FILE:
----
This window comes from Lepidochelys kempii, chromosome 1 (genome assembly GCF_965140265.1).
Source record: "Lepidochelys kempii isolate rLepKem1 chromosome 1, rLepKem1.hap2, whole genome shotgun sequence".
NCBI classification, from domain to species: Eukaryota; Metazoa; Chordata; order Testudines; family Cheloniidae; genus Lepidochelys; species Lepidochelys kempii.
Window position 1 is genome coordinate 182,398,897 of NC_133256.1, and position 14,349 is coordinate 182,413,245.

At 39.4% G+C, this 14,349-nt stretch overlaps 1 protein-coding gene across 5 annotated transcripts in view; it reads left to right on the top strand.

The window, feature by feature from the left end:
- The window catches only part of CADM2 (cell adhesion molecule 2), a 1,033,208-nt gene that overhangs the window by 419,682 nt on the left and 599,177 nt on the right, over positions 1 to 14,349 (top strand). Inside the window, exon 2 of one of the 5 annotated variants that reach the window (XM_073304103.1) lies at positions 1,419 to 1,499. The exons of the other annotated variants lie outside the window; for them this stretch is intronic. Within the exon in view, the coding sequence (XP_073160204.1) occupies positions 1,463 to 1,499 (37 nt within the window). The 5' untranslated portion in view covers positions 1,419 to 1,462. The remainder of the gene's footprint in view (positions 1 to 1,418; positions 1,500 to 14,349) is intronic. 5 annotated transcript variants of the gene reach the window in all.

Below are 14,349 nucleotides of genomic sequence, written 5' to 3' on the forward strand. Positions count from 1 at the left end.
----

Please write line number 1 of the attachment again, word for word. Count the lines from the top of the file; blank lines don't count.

This window comes from Lepidochelys kempii, chromosome 1 (genome assembly GCF_965140265.1).